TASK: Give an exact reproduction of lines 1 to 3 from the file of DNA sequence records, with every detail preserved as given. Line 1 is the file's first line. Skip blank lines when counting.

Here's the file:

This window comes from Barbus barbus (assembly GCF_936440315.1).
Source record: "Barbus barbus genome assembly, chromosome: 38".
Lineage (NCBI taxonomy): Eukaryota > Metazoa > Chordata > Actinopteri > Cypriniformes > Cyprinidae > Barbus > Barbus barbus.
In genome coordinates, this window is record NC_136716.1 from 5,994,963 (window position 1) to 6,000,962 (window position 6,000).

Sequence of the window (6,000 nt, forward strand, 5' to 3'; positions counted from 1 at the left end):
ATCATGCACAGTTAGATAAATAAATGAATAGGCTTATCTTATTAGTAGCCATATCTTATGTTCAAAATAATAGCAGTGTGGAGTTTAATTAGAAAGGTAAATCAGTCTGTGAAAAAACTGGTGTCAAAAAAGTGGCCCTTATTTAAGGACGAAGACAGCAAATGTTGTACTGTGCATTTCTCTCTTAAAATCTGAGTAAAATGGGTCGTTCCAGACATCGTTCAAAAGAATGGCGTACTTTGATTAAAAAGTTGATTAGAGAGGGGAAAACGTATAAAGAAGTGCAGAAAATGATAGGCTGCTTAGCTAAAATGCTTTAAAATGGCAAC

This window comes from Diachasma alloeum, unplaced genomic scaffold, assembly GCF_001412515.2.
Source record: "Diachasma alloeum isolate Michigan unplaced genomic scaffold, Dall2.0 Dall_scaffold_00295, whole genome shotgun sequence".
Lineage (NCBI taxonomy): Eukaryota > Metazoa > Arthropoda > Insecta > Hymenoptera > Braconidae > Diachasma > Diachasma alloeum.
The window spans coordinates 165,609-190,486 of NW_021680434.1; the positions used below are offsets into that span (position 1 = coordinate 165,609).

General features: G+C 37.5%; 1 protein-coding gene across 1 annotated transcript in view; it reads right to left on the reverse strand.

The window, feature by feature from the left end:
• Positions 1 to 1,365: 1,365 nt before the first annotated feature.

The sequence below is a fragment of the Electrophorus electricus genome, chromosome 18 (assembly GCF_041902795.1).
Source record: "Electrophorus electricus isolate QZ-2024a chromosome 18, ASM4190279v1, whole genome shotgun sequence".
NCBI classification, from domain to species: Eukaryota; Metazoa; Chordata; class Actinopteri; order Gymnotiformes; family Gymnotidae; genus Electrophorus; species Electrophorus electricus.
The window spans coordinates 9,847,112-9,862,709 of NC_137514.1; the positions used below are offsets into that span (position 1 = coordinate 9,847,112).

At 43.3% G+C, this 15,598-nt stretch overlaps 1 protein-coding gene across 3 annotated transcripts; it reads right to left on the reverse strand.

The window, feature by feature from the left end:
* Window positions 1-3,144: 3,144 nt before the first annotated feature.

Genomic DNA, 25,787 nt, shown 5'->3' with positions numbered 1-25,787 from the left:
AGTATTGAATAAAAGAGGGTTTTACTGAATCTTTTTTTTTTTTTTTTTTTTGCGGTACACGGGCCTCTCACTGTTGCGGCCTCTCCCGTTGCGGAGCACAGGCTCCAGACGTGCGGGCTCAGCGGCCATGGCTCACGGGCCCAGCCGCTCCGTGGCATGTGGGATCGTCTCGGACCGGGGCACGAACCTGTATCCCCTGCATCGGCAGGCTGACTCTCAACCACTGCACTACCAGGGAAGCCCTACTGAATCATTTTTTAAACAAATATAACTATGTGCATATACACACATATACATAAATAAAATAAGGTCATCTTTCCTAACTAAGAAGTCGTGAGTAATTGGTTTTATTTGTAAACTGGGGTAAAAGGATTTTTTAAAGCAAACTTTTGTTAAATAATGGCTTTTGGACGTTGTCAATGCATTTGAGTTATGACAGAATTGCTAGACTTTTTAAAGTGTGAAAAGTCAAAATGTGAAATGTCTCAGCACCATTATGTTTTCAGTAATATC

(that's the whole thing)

This window comes from Barbus barbus (assembly GCF_936440315.1).
Source record: "Barbus barbus genome assembly, chromosome: 38".
Lineage (NCBI taxonomy): Eukaryota > Metazoa > Chordata > Actinopteri > Cypriniformes > Cyprinidae > Barbus > Barbus barbus.